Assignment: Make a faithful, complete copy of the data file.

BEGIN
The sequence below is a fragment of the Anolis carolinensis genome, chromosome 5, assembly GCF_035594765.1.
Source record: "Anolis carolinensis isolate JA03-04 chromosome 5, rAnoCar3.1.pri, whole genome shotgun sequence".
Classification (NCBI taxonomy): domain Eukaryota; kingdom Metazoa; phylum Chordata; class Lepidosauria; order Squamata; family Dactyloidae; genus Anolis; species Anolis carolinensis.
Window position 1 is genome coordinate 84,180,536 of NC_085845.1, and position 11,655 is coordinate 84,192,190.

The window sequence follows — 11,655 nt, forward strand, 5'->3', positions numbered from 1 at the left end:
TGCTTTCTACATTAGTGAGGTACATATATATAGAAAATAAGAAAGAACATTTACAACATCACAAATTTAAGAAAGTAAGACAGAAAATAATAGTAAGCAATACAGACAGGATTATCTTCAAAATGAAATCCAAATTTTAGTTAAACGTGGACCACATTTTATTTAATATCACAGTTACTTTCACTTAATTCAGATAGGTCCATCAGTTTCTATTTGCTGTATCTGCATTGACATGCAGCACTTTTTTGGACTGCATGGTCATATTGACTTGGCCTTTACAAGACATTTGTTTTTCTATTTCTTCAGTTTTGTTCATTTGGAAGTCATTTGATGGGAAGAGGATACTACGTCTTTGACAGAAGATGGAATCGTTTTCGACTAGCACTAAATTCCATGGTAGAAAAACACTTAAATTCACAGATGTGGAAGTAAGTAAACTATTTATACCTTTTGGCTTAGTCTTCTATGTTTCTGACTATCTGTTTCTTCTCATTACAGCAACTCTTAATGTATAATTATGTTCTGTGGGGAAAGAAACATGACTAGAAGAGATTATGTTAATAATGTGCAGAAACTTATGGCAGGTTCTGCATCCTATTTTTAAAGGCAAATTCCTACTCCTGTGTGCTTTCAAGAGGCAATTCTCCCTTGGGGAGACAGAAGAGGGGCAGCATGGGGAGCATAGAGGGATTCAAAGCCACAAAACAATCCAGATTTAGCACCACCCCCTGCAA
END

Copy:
The sequence below is a fragment of the Anolis carolinensis genome, chromosome 5, assembly GCF_035594765.1.
Source record: "Anolis carolinensis isolate JA03-04 chromosome 5, rAnoCar3.1.pri, whole genome shotgun sequence".
Classification (NCBI taxonomy): domain Eukaryota; kingdom Metazoa; phylum Chordata; class Lepidosauria; order Squamata; family Dactyloidae; genus Anolis; species Anolis carolinensis.
Window position 1 is genome coordinate 84,180,536 of NC_085845.1, and position 11,655 is coordinate 84,192,190.

The window sequence follows — 11,655 nt, forward strand, 5'->3', positions numbered from 1 at the left end:
TGCTTTCTACATTAGTGAGGTACATATATATAGAAAATAAGAAAGAACATTTACAACATCACAAATTTAAGAAAGTAAGACAGAAAATAATAGTAAGCAATACAGACAGGATTATCTTCAAAATGAAATCCAAATTTTAGTTAAACGTGGACCACATTTTATTTAATATCACAGTTACTTTCACTTAATTCAGATAGGTCCATCAGTTTCTATTTGCTGTATCTGCATTGACATGCAGCACTTTTTTGGACTGCATGGTCATATTGACTTGGCCTTTACAAGACATTTGTTTTTCTATTTCTTCAGTTTTGTTCATTTGGAAGTCATTTGATGGGAAGAGGATACTACGTCTTTGACAGAAGATGGAATCGTTTTCGACTAGCACTAAATTCCATGGTAGAAAAACACTTAAATTCACAGATGTGGAAGTAAGTAAACTATTTATACCTTTTGGCTTAGTCTTCTATGTTTCTGACTATCTGTTTCTTCTCATTACAGCAACTCTTAATGTATAATTATGTTCTGTGGGGAAAGAAACATGACTAGAAGAGATTATGTTAATAATGTGCAGAAACTTATGGCAGGTTCTGCATCCTATTTTTAAAGGCAAATTCCTACTCCTGTGTGCTTTCAAGAGGCAATTCTCCCTTGGGGAGACAGAAGAGGGGCAGCATGGGGAGCATAGAGGGATTCAAAGCCACAAAACAATCCAGATTTAGCACCACCCCCTGCAA